Low to moderate sugar-sweetened beverage consumption impairs glucose and lipid metabolism and promotes inflammation in healthy young men: a randomized controlled trial.
Am J Clin Nutr. 2011 Jun 15. Epub 2011 Jun 15. PMID: 21677052
Division of Endocrinology, Diabetes, and Clinical Nutrition, University Hospital Zurich, Zurich, Switzerland.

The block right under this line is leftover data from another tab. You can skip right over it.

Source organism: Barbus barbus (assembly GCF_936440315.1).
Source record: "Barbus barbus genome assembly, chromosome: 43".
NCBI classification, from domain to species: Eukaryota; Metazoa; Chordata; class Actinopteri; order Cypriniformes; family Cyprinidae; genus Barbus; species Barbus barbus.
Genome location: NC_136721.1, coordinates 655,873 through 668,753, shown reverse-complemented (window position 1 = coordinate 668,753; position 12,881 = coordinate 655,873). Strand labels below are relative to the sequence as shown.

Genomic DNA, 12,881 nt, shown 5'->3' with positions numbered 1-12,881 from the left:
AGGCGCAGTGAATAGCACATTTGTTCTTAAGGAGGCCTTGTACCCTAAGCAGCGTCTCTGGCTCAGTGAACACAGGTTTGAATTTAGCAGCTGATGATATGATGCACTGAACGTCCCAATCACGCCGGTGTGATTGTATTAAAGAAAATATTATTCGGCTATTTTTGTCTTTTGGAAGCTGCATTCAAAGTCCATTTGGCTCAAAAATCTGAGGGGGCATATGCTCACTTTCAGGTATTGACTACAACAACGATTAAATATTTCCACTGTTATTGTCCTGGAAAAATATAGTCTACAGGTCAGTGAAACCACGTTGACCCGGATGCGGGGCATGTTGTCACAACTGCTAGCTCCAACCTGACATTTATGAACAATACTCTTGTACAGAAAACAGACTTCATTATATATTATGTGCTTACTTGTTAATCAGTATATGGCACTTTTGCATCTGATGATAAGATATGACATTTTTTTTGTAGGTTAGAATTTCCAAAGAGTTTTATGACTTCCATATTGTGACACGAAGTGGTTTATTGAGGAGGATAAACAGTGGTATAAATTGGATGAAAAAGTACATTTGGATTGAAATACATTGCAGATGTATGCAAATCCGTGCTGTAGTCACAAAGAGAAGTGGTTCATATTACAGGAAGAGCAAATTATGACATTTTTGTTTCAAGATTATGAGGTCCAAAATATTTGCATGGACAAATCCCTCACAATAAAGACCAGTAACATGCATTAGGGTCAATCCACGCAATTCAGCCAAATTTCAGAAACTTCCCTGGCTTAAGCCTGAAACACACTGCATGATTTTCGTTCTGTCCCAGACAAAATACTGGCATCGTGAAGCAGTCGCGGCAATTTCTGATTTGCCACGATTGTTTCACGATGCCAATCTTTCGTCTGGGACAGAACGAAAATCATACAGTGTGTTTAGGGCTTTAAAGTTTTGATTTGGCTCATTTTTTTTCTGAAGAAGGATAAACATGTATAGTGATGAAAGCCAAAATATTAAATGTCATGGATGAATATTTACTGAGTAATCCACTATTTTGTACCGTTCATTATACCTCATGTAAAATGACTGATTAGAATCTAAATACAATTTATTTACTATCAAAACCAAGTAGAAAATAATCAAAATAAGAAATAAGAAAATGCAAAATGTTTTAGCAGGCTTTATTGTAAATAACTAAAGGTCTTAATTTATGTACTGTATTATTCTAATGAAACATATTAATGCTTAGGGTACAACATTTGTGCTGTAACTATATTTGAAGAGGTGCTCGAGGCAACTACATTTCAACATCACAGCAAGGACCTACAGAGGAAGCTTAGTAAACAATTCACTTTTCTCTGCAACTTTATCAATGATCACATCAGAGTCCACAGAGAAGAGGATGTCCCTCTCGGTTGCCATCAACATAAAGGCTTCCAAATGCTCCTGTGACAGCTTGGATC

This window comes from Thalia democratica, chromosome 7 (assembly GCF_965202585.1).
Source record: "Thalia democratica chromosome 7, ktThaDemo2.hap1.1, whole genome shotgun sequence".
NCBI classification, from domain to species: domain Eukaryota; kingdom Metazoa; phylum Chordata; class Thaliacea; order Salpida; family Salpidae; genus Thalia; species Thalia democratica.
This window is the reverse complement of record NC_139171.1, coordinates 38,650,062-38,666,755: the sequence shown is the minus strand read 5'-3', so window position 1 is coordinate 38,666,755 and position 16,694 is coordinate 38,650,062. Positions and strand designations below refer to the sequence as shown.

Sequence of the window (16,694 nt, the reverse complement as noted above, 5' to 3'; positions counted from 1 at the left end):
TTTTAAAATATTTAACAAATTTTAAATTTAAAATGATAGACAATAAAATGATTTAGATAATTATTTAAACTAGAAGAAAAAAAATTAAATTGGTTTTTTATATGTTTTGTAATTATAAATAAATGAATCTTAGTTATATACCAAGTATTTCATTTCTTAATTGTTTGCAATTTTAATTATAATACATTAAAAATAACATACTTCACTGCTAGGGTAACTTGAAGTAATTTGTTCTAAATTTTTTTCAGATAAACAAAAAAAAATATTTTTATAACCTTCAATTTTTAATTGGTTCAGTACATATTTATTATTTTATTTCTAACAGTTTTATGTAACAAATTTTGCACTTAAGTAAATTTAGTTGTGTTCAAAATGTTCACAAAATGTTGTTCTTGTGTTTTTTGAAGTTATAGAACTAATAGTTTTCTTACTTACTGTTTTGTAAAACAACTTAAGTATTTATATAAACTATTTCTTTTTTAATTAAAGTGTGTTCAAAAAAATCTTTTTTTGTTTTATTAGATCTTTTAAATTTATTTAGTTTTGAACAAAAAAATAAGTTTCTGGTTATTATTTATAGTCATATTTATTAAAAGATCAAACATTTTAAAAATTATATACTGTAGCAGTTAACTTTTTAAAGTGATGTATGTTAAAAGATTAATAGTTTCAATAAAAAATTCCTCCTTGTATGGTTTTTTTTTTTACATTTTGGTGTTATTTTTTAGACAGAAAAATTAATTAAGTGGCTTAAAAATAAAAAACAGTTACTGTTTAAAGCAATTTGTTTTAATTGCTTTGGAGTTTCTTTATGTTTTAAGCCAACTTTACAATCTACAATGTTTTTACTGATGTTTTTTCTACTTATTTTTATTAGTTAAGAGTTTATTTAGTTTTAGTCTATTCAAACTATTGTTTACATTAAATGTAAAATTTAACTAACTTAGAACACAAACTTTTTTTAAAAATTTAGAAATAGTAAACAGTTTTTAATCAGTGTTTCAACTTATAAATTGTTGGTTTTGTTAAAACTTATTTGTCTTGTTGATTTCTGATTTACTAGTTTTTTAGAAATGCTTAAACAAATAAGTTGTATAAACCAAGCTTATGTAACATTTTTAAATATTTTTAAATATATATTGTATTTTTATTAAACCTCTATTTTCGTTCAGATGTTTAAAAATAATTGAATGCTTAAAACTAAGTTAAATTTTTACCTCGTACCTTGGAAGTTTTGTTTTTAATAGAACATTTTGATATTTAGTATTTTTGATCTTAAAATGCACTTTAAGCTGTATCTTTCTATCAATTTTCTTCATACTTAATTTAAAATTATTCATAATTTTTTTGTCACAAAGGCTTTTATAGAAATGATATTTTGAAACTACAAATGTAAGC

BACKGROUND: Sugar-sweetened beverages (SSBs) have unfavorable effects on glucose and lipid metabolism if consumed in high quantities by obese subjects, but the effect of lower doses in normal-weight subjects is less clear. OBJECTIVE: The aim was to investigate the effects of SSBs consumed in small to moderate quantities for 3 wk on LDL particle distribution and on other parameters of glucose and lipid metabolism as well as on inflammatory markers in healthy young men. DESIGN: Twenty-nine subjects were studied in a prospective, randomized, controlled crossover trial. Six 3-wk interventions were assigned in random order as follows: 600 mL SSBs containing 1)40 g fructose/d [medium fructose (MF)], 2) 80 g fructose/d [high fructose (HF)], 3) 40 g glucose/d [medium glucose (MG)], 4) 80 g glucose/d [high glucose (HG)], 5) 80 g sucrose/d [high sucrose (HS)], or 6) dietary advice to consume low amounts of fructose. Outcome parameters were measured at baseline and after each intervention. RESULTS: LDL particle size was reduced after HF by -0.51 nm (95% CI: -0.19, -0.82 nm) and after HS by -0.43 nm (95% CI: -0.12, -0.74; P<0.05 for both). Similarly, a more atherogenic LDL subclass distribution was seen when fructose-containing SSBs were consumed (MF, HF, and HS: P<0.05). Fasting glucose and high-sensitivity C-reactive protein (hs-CRP) increased significantly after all interventions (by 4-9% and 60-109%, respectively; P<0.05); leptin increased during interventions with SSBs containing glucose only (MG and HG: P<0.05). CONCLUSION: The present data show potentially harmful effects of low to moderate consumption of SSBs on markers of cardiovascular risk such as LDL particles, fasting glucose, and hs-CRP within just 3 wk in healthy young men, which is of particular significance for young consumers. This trial was registered at clinicaltrials.gov as NCT01021969.